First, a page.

Here's a pretty old post from the blog archives of Geekery Today; it was written about 19 years ago, in 2004, on the World Wide Web.
Open source software hit another big milestone yesterday–Mozilla Firefox is officially out of beta and released in version 1.0. Better yet, it’s taking off like a rocket–with over 1,000,000 downloads on the first day of release (!) and widespread coverage in the mainstream media, from CNN to the BBC to Al-Jazeera (!!).
If you’re not already familiar with Firefox, you can find out more about the project and its goals, see Ben Goodger’s Firefox 1.0 – Signed, sealed, and delivered. This milestone is especially exciting because Firefox is far and away one of the best FLOSS projects aimed at consumers. Not only does it successfully serve as a replacement for its leading competitor (also known as evil), but exceeds it in both features and user interface design. Whereas Internet Exploder became a merely competant browser (albeit one with broken style sheet support) by version 6.0 and then simply stopped, Firefox continues to make small, important, and delightful improvements. A small but pleasant case in point: Firefox 1.0 ditches the big, clunky
Find dialogue–you know, the one that pops up when you press Ctrl-F and that you have to keep moving with your mouse in order to see the text you’re searching for. To find text on a webpage in Firefox 1.0, you can just start typing and a small, unobtrusive toolbar appears at the bottom of your screen with the text you are searching for in it. Alternatively, you can press Ctrl-F and the same toolbar will pop up, ready for you to type in it.
I cite that not because it’s really a huge deal–it’s not, although trimming the amount of time wasted on unnecessary dialogue boxes means a much more pleasant computing experience than you might guess off the top of your head–but rather because it’s one of a million improvements, some of them small (like ditching the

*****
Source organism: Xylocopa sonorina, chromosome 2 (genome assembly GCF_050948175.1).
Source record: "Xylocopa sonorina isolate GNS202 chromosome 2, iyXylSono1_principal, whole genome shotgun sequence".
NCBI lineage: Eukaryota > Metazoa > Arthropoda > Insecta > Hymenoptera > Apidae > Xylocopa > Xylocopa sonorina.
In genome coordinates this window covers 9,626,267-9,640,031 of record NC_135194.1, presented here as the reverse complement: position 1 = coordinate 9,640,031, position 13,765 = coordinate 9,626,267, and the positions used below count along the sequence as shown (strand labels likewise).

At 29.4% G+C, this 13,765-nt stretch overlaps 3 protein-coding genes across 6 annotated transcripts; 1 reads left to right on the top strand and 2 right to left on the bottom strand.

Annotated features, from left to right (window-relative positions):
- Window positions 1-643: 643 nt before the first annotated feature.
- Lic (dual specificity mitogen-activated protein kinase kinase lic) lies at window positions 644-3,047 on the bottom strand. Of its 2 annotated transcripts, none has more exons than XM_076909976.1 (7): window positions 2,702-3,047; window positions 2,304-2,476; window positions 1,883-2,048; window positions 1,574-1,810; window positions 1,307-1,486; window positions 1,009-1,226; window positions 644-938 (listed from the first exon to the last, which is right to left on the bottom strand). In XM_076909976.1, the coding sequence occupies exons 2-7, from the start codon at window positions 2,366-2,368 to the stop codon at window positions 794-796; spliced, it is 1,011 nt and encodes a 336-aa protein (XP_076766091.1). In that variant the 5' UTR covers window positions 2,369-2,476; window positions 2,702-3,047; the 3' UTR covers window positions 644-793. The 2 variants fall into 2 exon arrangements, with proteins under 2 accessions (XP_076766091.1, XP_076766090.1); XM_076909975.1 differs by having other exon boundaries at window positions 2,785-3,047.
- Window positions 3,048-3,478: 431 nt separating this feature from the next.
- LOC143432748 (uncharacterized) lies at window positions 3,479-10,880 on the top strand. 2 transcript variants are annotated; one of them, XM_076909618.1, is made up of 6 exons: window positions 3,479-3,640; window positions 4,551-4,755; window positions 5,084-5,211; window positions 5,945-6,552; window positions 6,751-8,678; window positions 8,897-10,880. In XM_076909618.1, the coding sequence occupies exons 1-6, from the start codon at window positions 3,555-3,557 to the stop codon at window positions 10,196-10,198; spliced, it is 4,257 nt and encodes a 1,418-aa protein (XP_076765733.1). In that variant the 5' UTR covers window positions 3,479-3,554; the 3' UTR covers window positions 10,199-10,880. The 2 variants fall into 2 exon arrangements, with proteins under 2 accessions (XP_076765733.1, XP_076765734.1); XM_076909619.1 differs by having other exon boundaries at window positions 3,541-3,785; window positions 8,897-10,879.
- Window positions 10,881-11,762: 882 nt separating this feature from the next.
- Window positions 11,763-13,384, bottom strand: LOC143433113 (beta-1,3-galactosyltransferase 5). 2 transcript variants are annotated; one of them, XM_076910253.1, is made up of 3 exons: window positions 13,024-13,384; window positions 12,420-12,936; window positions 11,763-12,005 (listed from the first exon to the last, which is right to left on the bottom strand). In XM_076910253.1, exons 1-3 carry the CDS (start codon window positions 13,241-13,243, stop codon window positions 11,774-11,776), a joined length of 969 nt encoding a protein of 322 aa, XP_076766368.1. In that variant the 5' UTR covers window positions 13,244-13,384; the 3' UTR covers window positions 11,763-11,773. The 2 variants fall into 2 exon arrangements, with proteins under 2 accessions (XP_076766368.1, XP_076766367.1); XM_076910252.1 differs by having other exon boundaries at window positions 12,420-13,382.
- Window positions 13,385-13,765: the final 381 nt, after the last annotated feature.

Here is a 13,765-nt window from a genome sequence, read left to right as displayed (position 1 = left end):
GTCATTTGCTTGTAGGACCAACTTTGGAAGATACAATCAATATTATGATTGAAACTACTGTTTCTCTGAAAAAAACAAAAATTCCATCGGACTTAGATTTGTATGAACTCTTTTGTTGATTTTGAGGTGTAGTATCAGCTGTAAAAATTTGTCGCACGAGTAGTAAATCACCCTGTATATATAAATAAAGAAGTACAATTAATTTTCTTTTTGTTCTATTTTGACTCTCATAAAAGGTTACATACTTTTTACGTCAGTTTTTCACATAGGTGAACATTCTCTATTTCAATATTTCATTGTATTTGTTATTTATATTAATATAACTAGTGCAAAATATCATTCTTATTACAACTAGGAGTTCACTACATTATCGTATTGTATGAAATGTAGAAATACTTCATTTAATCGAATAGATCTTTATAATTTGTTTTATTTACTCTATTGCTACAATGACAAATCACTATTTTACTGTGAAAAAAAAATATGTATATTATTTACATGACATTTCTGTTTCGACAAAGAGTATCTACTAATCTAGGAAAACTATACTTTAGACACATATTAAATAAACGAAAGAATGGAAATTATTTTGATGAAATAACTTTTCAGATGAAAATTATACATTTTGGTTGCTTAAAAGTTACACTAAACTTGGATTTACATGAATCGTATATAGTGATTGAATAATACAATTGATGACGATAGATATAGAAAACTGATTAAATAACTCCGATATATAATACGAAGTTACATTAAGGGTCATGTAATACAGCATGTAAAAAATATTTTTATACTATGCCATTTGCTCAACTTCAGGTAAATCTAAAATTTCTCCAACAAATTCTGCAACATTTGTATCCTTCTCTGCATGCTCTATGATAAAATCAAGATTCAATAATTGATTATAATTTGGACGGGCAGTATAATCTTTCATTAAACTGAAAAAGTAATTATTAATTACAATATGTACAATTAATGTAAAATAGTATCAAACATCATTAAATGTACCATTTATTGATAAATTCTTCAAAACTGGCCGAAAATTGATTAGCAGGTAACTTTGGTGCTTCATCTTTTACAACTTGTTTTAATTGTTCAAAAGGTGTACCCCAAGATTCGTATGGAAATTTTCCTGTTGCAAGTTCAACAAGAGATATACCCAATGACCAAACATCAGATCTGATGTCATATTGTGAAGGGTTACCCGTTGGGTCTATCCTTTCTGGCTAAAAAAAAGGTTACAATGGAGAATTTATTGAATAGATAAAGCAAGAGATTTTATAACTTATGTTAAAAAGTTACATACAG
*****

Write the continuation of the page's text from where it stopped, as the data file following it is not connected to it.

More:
Find dialogue or support for RSS/Atom based
Live Bookmarks) and others much larger (such as tabbed browsing and ad blocking) that make the web so much more of a joy to use with Mozilla Firefox than with Internet Exploder. So go get Firefox if you haven’t already. (If you’ve already got 1.0 preview release, you should still pick up the official 1.0; there are a few minor tweaks and improvements worth having.)
As far as software reviews go, this has been something of a fluff piece; I don’t have any real detailed comments on the release that haven’t already been said better elsewhere. (I do have some thoughts on the companion almost-out-of-beta 0.9 release of Mozilla Thunderbird–but that’s another geek-out for another day.) But I would like to take a moment to say how exciting it is to see how much effort is going into producing a really good piece of software in the open source world, and to see CNN or the Beeb discussing the organization and motivations behind a FLOSS product. Firefox is rapidly taking territory in a battle that everyone thought was over; it’s applying solid user interface design principles and showing that open source software can not only replace proprietary desktop applications, but exceed them in every respect. As Firefox moves forward–promoting web standards as it goes, incidentally–we are moving further towards building free tools for a free culture. Every download is another support voluntarily kicked out from under the bloated Behemoth of government-protected intellectual monopolists–a blow against Behemoth without setting Leviathan to battle against it. So give it a download, and keep on rocking in the free world.
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